Definitions Part 2: TV, Cooking & Baseball

This is the second part of definitions from the video clip we shared with you.  The clip was a TV cooking competitions hosting chefs from baseball parks. Part 1 of the definitions was provided yesterday.  The third and final part will be coming soon.

Click the links for more information on each.

Field of Dreams – This is the name of a movie made in 1989 – basically about baseball.  It means a place where anything can happen, anything you dream.

The Big ShowThis term most likely comes from the circus.  The big tent hosted the big show.  The term was made famous on by Ed Sullivan on his TV show.  It is used to describe a grand event.

Hit it with – In this case, it means to add something to the recipe.  This is different from “hitting the books” or “hitting the sack.”

Major bragging rightsMajor means big or important.  Bragging rights are the privilege one earns to talk about themselves after a victory.

Opening DayThis is the first day of the baseball season for any baseball team.  Opening day opens the season.

Butterflies in my stomach –  This is an idiomatic expression that means you are anxious and have a nervous feeling in your stomach.

We go through a tonWhile a ton is a very big measurement, we use it to simply mean a lot and to go through means to use.  So here we have, “We cook a lot of sausage at the ballpark.”

Don’t forget to check back for Part 3!  And keep an eye on our YouTube Channel for upcoming new videos!

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Definitions Part 1: TV, Cooking & Baseball

Yesterday we posted a short video clip.  The clip was a well-known TV show called, “Chopped,” a cooking competition.  It contained many American idioms, phrasal verbs and slang.  Below are some of the definitions for the terms contained in that clip.  There will be more posts coming up soon with the rest of the definitions.  Click through the links for more information on each.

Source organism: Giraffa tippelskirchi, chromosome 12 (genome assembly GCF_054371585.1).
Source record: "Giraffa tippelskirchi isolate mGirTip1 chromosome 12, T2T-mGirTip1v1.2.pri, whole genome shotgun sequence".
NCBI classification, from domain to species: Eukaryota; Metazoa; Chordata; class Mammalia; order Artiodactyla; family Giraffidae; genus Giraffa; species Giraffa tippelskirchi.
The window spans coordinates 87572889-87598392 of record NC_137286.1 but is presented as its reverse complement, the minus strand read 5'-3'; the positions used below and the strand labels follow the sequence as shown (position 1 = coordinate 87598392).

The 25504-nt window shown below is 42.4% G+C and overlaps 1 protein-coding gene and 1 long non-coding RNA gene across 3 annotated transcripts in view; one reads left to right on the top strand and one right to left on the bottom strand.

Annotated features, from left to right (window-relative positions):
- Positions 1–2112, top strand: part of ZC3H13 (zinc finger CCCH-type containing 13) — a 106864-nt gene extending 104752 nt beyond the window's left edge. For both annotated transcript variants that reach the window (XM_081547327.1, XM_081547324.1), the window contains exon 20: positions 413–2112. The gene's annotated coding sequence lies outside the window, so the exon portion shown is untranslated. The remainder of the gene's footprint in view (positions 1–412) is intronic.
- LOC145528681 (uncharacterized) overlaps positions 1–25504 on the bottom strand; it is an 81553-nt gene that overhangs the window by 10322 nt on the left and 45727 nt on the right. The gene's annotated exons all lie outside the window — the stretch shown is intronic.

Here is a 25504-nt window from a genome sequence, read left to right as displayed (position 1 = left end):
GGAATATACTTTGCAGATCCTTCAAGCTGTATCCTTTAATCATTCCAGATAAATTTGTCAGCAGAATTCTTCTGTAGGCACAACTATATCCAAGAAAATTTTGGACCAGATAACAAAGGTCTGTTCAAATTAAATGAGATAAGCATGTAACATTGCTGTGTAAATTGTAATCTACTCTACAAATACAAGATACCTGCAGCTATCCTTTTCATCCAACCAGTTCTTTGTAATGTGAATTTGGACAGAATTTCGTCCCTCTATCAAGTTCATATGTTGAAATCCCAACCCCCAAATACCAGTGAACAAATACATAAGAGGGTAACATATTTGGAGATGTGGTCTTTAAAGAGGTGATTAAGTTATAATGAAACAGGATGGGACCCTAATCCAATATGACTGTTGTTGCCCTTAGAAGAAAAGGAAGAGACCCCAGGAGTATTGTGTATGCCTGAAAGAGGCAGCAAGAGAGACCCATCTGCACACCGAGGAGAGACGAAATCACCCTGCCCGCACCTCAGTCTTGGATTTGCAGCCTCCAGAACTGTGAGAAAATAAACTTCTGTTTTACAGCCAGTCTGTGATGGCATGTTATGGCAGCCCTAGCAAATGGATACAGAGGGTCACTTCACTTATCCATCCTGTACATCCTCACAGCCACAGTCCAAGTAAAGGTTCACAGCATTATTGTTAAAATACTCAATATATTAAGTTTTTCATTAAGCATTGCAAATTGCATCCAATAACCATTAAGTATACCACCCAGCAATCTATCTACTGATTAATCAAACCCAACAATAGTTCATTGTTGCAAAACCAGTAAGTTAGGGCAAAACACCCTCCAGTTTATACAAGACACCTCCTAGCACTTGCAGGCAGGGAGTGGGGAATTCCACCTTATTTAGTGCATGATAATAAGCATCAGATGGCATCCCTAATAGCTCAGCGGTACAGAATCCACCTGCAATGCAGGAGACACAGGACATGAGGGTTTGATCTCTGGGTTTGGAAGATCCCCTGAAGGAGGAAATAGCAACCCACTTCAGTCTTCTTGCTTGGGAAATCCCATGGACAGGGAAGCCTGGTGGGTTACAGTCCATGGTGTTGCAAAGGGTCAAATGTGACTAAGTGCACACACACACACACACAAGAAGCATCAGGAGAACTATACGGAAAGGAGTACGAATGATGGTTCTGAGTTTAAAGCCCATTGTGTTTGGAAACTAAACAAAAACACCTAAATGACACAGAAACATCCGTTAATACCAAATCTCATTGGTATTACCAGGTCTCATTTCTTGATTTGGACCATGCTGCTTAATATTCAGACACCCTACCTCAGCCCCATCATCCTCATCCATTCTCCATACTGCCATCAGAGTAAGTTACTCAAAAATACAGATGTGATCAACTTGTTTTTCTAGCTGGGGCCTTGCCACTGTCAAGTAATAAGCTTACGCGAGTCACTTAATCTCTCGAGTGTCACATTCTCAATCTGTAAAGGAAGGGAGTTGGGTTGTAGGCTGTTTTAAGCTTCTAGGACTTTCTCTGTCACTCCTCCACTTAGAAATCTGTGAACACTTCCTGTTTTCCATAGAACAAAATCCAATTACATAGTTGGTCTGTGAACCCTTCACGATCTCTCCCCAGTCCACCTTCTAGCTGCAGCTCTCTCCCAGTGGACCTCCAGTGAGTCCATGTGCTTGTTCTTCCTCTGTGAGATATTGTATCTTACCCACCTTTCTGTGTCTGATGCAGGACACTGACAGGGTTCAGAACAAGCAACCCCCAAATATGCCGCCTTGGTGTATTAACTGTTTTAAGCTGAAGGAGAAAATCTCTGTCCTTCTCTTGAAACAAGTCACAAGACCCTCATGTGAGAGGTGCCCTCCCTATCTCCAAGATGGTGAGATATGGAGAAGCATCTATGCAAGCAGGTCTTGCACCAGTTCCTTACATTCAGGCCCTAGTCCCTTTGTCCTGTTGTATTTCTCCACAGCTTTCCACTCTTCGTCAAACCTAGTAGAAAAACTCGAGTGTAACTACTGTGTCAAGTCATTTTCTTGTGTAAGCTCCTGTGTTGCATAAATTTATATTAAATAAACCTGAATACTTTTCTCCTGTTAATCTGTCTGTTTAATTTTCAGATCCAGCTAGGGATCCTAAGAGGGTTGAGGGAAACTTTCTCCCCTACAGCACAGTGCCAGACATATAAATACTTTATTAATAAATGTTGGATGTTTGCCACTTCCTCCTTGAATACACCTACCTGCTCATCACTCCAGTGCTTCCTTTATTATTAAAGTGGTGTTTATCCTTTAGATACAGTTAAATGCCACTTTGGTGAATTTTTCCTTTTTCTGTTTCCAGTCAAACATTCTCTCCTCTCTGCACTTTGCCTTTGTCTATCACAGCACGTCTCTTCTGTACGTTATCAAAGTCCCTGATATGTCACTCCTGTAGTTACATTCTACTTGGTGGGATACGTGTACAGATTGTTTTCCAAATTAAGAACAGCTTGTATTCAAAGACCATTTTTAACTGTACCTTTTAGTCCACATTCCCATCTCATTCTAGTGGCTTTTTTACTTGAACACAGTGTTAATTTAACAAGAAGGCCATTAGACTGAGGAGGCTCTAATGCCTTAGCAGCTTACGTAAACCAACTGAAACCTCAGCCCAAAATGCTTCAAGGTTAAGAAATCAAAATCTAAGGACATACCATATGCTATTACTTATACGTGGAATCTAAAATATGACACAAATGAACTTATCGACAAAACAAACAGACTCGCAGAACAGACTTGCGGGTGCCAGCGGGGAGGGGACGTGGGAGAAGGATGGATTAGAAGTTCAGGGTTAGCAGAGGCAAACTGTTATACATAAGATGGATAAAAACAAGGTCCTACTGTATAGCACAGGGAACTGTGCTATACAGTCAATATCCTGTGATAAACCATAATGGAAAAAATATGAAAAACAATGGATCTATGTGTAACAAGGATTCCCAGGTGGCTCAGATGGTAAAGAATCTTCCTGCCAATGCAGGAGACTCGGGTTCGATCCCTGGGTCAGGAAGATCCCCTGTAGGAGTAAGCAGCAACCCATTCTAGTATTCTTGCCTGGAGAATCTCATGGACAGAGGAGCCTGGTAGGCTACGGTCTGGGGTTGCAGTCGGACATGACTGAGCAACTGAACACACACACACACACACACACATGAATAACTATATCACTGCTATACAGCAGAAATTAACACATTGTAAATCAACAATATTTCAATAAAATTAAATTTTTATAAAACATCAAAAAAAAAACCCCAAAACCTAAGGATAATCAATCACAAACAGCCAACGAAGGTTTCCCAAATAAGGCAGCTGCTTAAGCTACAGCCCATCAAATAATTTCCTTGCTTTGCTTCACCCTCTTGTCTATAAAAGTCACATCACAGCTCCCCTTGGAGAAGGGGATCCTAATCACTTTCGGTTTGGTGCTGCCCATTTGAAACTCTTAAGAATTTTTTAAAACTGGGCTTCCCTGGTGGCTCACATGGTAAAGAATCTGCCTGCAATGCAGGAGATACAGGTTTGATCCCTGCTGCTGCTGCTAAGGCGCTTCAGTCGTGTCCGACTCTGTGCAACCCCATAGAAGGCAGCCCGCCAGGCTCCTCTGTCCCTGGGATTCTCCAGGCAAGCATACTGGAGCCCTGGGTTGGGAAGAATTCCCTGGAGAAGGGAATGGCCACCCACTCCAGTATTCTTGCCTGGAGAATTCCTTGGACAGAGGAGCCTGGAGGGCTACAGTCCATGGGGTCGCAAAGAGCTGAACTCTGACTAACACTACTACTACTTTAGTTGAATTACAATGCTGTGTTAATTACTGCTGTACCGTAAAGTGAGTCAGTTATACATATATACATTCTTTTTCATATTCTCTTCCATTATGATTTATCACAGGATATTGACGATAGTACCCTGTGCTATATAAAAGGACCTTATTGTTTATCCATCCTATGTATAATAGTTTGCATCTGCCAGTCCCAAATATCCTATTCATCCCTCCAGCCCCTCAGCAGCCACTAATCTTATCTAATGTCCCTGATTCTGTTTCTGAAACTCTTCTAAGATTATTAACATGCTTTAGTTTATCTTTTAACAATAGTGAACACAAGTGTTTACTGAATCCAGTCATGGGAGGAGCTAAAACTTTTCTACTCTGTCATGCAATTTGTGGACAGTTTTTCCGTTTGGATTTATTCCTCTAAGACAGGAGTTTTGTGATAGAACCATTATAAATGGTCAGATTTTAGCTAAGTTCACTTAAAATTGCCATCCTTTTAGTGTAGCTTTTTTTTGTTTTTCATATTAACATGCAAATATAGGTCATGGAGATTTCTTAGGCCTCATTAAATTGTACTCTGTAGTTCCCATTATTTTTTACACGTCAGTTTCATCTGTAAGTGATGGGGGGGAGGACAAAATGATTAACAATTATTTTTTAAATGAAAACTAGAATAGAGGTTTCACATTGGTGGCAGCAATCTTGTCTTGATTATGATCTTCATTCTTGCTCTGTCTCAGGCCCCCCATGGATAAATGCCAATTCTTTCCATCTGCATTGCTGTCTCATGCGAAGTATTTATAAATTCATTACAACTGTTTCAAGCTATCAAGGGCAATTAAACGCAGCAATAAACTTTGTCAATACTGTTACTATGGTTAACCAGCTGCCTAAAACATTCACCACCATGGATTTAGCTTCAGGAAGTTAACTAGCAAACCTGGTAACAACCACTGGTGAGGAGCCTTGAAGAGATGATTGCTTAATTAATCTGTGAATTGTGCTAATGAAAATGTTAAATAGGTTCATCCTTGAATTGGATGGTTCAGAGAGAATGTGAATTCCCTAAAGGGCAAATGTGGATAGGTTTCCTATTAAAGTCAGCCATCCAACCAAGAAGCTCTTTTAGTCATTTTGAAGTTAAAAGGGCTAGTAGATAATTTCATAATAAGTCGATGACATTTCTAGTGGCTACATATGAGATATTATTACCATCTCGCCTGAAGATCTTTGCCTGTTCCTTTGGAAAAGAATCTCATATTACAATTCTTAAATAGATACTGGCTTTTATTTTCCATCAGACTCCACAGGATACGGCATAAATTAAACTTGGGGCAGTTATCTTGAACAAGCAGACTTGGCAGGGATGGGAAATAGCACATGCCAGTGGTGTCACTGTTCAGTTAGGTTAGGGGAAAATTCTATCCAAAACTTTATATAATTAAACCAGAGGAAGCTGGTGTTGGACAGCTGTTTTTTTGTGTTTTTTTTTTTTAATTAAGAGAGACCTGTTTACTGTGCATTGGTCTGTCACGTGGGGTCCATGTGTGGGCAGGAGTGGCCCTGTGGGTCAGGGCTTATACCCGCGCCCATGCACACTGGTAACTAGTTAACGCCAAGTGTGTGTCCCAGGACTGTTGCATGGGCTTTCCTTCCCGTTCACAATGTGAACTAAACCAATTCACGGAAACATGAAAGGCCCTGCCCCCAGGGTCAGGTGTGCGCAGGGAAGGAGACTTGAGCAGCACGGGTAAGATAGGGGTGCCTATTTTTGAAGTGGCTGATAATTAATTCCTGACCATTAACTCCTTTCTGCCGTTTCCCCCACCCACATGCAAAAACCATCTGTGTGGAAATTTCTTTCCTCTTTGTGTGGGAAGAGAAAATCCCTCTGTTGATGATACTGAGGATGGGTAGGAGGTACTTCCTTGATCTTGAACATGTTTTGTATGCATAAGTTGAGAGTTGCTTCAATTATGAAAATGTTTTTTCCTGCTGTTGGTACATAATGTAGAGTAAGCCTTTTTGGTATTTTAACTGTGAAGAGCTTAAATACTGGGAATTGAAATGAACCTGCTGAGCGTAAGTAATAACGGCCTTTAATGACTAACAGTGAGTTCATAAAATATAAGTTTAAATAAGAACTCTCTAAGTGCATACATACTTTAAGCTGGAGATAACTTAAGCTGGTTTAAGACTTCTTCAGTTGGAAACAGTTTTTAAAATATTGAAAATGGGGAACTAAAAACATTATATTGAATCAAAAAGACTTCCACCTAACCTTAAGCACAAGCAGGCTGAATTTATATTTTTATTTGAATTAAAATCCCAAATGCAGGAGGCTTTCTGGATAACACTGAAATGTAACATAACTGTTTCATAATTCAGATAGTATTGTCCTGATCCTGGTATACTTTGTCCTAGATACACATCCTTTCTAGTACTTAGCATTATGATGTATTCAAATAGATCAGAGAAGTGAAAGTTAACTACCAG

Take you out to the ballgame – this refers to a song written in 1908 called, “Take me out to the Ballgame.”  It is the unofficial anthem of North American baseball.

Serve up way more than peanuts – The idiom, “serve up” means to distribute or deliver food for people to eat or to offer something.  Peanuts are commonly eaten at baseball games.  “Way more” means a lot more.

Big hitters – A baseball player who is capable of hitting the ball far or hard.  A person with a great deal of influence and importance, a powerful person, is also called a big hitter or a heavy hitter.

Doesn’t cut it – This idiom means not able to deal with problems or difficulties satisfactorily, for example, when one does not reach a goal, he does not cut it.

You will be chopped – To chop is to cut or sever with a quick, heavy blow or a series of blows, using an ax, hatchet.   This idiom means that the person will be “cut out” of the competition, that is, they lose.

Batter Up! – This is commonly heard at a baseball game.  “Batter Up” means it is time for the next player to take his turn at bat (hitting the baseball with a baseball bat).  Figuratively, this idiom means it is the next person’s turn.

TV, Cooking, and Baseball

If you saw this on Jeopardy what would your answer be?

TV, cooking, and baseball

Answer:  What is a great way to learn American idioms, phrasal verbs and slang?!

ALE has been hooked on teaching phrases lately.  We love phrasal verbs.  We love idioms!  And well, we know how to throw our slang around!  Most importantly, we are always finding new and fun ways to teach them.

Take a look at this great clip from our beloved cooking show, Chopped.  In this episode, chefs from big league baseball parks are competing.

Here are some of the great terms to learn from this clip:

stealing second
                big hitters
                               you will be chopped
                                                                batter up
the big show
                 hit it with
                                 major bragging rights

Posts containing the definitions are coming soon!  So please check back!

If you want to learn more, contact us!  

ankaralegalenglish@gmail.com